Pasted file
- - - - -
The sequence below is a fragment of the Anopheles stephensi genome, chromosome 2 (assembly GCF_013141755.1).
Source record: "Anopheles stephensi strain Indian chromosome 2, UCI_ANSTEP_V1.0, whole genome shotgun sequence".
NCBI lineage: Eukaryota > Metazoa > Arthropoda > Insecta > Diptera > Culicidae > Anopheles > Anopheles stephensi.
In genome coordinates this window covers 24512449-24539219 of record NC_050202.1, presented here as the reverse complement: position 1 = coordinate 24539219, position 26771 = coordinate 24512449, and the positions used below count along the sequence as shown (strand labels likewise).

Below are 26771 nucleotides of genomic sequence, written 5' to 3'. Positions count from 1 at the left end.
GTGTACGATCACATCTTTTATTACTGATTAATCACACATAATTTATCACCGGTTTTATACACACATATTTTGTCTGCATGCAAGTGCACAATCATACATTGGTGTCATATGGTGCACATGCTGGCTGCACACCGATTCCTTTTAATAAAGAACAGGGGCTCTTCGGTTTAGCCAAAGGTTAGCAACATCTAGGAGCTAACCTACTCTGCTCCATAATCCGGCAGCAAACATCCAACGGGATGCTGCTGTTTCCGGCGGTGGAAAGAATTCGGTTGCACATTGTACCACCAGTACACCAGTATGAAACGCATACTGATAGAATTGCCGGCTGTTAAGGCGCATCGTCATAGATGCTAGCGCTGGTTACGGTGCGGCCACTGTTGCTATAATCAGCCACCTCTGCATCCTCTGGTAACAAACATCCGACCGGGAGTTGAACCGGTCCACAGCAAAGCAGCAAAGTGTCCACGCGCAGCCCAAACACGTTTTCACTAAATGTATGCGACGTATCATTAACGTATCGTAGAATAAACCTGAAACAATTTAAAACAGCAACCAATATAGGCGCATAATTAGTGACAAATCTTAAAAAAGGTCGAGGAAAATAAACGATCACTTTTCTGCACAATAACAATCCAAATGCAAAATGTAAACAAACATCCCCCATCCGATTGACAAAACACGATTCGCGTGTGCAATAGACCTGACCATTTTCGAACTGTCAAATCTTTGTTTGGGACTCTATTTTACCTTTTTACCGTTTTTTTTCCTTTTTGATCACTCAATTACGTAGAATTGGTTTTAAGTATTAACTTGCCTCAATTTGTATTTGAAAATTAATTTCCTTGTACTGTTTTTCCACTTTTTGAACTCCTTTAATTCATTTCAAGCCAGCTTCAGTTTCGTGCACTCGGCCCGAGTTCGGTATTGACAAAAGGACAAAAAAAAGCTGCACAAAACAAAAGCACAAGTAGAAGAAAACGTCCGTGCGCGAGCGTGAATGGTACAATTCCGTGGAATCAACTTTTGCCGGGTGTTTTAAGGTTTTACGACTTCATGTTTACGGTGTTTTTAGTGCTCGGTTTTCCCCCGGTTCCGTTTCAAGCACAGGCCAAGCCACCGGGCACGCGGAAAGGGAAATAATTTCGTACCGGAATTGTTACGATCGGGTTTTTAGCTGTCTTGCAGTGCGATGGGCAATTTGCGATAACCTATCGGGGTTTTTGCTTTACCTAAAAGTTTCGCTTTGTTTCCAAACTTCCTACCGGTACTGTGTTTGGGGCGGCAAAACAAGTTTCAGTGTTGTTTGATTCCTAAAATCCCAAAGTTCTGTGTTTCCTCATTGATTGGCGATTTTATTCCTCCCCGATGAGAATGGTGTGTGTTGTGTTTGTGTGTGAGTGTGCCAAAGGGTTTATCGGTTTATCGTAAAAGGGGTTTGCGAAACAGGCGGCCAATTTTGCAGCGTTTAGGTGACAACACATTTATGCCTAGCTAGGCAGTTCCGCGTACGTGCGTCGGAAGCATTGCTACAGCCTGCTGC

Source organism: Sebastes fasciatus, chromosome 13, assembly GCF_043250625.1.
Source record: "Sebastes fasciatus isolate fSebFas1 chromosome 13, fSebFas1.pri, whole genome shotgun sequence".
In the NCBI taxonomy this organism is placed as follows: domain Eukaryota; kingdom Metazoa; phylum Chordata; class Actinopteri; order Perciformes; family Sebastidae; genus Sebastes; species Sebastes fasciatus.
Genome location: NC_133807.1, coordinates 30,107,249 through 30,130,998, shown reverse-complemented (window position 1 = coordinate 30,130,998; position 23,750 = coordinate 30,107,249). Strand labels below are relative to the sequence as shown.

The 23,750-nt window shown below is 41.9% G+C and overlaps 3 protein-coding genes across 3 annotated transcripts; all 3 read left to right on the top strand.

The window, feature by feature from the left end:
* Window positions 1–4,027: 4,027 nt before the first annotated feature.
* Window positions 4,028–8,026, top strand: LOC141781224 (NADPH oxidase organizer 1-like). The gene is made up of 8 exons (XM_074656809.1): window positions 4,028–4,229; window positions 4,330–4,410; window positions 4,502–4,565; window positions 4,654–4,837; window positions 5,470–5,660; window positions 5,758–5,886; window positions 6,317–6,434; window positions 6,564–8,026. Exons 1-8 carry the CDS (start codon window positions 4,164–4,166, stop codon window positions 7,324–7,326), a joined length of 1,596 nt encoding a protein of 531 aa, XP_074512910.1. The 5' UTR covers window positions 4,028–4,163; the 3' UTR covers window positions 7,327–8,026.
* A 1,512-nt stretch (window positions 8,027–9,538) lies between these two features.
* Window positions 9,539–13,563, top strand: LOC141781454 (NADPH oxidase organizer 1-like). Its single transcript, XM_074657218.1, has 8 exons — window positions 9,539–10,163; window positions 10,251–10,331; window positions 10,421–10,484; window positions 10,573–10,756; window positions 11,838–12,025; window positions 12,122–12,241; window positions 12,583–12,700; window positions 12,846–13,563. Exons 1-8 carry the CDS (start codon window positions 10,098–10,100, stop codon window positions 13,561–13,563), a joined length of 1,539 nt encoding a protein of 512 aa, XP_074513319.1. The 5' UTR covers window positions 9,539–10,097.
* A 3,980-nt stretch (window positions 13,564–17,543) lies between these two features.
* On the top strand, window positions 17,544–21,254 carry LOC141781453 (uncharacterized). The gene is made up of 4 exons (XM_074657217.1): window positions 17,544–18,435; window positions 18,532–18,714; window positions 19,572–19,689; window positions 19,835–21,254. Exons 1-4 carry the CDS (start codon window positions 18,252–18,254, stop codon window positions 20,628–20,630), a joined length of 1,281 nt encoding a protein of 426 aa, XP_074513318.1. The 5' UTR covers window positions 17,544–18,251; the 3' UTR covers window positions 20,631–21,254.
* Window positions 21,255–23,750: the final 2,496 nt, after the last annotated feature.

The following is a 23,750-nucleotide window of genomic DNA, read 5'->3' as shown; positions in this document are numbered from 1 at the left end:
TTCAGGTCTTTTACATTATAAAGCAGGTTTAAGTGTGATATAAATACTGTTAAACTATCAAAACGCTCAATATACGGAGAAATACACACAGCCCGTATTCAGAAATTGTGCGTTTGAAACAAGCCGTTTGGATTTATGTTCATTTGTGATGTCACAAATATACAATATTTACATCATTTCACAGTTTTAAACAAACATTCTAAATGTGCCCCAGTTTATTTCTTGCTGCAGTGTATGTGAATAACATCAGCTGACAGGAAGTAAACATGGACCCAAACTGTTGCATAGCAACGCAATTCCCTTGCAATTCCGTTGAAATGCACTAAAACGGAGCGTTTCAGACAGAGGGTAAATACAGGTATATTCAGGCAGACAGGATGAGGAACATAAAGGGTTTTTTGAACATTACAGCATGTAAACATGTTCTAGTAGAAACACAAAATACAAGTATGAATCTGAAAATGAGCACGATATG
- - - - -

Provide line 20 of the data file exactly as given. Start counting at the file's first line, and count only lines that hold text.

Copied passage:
The following is a 23,750-nucleotide window of genomic DNA, read 5'->3' as shown; positions in this document are numbered from 1 at the left end: